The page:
As the names of the 52 bus and Tube passengers who perished on the 7 July 2005 echoed across Hyde Park yesterday, the first rain drops began to fall. By the end of the minute's silence torrential rain pelted down on the families and survivors who had gathered to mark the unveiling of a memorial to the dead.
It seemed, they said, a fitting sign of the grief that still affects so many four years after they lost family and friends to a senseless act of violence.
Yesterday's service to officially open the London memorial – a series of 11ft stainless steel columns signifying each one of the victims – was simple and dignified as the Prime Minister Gordon Brown and leaders of the opposition parties stood without ceremony among those affected by the terrorist attacks.
For the families the most poignant moment came when they formed a slow procession to lay a white and red rose – signifying peace and love – by the plaque that bears the names of those who died to the haunting sounds of Remembrance, a specially commissioned piece by composer Christian Forshaw. Tears, held back until then, began to flow.
Praising the "resilience and fortitude of the British people", the Prince of Wales – who with the Duchess of Cornwall laid a wreath – said he had some small sense of what the families were feeling after the loss of his great uncle, Lord Louis Mountbatten, in an IRA bomb. "I can only too well recall the intense despair and many other emotions that I experienced when my beloved great uncle, Lord Mountbatten, was murdered by terrorists 30 years ago next month, together with my godson, his grandmother and the boatman's son," he said, adding: "Everyone has their own way in responding to trauma, grief, injury and bereavement, but I do pray that all those touched by violence everywhere will eventually find peace again."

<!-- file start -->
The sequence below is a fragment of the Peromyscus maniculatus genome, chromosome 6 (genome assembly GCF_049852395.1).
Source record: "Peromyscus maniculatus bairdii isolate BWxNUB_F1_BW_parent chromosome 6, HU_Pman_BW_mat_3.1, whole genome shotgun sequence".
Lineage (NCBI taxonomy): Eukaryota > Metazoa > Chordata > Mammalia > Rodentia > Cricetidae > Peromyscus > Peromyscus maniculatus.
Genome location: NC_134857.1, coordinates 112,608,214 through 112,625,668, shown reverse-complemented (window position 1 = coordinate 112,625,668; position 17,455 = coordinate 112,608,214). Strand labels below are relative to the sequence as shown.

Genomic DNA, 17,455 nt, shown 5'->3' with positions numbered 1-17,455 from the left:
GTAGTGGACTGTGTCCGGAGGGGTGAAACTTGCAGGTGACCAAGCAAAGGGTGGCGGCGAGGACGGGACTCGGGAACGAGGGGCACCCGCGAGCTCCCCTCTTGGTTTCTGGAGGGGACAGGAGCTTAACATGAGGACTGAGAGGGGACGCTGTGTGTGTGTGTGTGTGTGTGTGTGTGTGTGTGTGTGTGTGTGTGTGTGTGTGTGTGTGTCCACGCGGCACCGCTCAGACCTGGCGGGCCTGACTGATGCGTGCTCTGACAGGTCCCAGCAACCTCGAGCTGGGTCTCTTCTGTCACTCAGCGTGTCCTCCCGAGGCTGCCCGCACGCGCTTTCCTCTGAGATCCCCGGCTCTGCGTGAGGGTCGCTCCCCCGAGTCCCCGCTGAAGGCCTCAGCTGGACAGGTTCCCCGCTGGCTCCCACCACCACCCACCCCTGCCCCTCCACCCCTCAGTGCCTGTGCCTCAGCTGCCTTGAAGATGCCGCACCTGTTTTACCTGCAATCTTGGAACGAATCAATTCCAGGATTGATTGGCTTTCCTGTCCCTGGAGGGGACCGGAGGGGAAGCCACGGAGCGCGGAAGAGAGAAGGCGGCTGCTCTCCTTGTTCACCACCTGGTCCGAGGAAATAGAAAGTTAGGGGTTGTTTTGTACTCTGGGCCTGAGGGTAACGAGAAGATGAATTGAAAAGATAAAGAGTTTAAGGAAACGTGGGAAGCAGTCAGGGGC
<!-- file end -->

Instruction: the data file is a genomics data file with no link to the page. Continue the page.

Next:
Relatives praised the simplicity of the memorial. Costing nearly £1m, it has 52 columns grouped together in four clusters, reflecting the separate locations – Tavistock Square, Edgware Road, King's Cross and Aldgate – where the four suicide bombers killed 52 and injured hundreds more.
As well as Mr Brown, Tory leader David Cameron, Liberal Democrat leader Nick Clegg, London Mayor Boris Johnson, humanitarian assistance minister Tessa Jowell and senior figures from the emergency services and representatives of other organisations attended the unveiling.
As they waited for the dignitaries to arrive many of the relatives and survivors wandered through the towering columns, running their hands over the metal surfaces.
"I felt more emotional today than I expected. You can walk right into the middle of the memorial and touch the pillars.
"It brings you closer to the people that died. The fact that it is ground level gives is a sort of intimacy," said Kathy Lazenbatt, who was the last seriously injured person off the Edgware Road train and said that yesterday was about remembering Laura Webb and Jonathan Downey, who died beside her.
They would not be forgotten, Ms Jowell promised the families during the ceremony: "They are immortal in your hearts and now immortalised in this place, a place of great beauty but also a place of great pain."
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